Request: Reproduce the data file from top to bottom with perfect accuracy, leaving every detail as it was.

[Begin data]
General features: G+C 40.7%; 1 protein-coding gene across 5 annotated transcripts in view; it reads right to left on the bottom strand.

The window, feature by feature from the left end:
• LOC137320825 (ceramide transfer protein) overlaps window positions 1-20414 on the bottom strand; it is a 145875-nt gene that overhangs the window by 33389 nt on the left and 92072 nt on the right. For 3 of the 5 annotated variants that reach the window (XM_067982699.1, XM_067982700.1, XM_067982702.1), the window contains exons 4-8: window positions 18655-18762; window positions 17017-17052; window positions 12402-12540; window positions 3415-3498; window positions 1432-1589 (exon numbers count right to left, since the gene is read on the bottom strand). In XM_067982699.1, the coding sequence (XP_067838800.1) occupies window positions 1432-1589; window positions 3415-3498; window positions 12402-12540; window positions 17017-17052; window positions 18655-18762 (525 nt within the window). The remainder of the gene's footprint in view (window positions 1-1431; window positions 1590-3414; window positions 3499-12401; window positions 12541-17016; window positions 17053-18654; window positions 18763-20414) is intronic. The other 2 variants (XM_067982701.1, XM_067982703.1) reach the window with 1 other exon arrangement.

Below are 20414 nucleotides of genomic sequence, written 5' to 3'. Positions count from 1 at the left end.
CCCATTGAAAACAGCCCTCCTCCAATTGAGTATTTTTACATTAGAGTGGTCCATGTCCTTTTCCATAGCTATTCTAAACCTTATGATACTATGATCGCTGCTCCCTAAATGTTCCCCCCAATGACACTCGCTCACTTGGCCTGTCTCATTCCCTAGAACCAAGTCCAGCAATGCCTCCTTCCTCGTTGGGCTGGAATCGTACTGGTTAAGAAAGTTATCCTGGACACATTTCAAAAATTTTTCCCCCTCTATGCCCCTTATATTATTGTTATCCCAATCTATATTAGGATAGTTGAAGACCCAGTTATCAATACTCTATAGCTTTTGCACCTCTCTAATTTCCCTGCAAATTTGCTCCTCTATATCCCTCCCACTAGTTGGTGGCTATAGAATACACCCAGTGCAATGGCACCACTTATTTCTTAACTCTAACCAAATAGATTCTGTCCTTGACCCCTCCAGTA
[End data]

General features: G+C 40.7%; 1 protein-coding gene across 5 annotated transcripts in view; it reads right to left on the bottom strand.

The window, feature by feature from the left end:
• LOC137320825 (ceramide transfer protein) overlaps window positions 1-20414 on the bottom strand; it is a 145875-nt gene that overhangs the window by 33389 nt on the left and 92072 nt on the right. For 3 of the 5 annotated variants that reach the window (XM_067982699.1, XM_067982700.1, XM_067982702.1), the window contains exons 4-8: window positions 18655-18762; window positions 17017-17052; window positions 12402-12540; window positions 3415-3498; window positions 1432-1589 (exon numbers count right to left, since the gene is read on the bottom strand). In XM_067982699.1, the coding sequence (XP_067838800.1) occupies window positions 1432-1589; window positions 3415-3498; window positions 12402-12540; window positions 17017-17052; window positions 18655-18762 (525 nt within the window). The remainder of the gene's footprint in view (window positions 1-1431; window positions 1590-3414; window positions 3499-12401; window positions 12541-17016; window positions 17053-18654; window positions 18763-20414) is intronic. The other 2 variants (XM_067982701.1, XM_067982703.1) reach the window with 1 other exon arrangement.

Below are 20414 nucleotides of genomic sequence, written 5' to 3'. Positions count from 1 at the left end.
CCCATTGAAAACAGCCCTCCTCCAATTGAGTATTTTTACATTAGAGTGGTCCATGTCCTTTTCCATAGCTATTCTAAACCTTATGATACTATGATCGCTGCTCCCTAAATGTTCCCCCCAATGACACTCGCTCACTTGGCCTGTCTCATTCCCTAGAACCAAGTCCAGCAATGCCTCCTTCCTCGTTGGGCTGGAATCGTACTGGTTAAGAAAGTTATCCTGGACACATTTCAAAAATTTTTCCCCCTCTATGCCCCTTATATTATTGTTATCCCAATCTATATTAGGATAGTTGAAGACCCAGTTATCAATACTCTATAGCTTTTGCACCTCTCTAATTTCCCTGCAAATTTGCTCCTCTATATCCCTCCCACTAGTTGGTGGCTATAGAATACACCCAGTGCAATGGCACCACTTATTTCTTAACTCTAACCAAATAGATTCTGTCCTTGACCCCTCCAGTA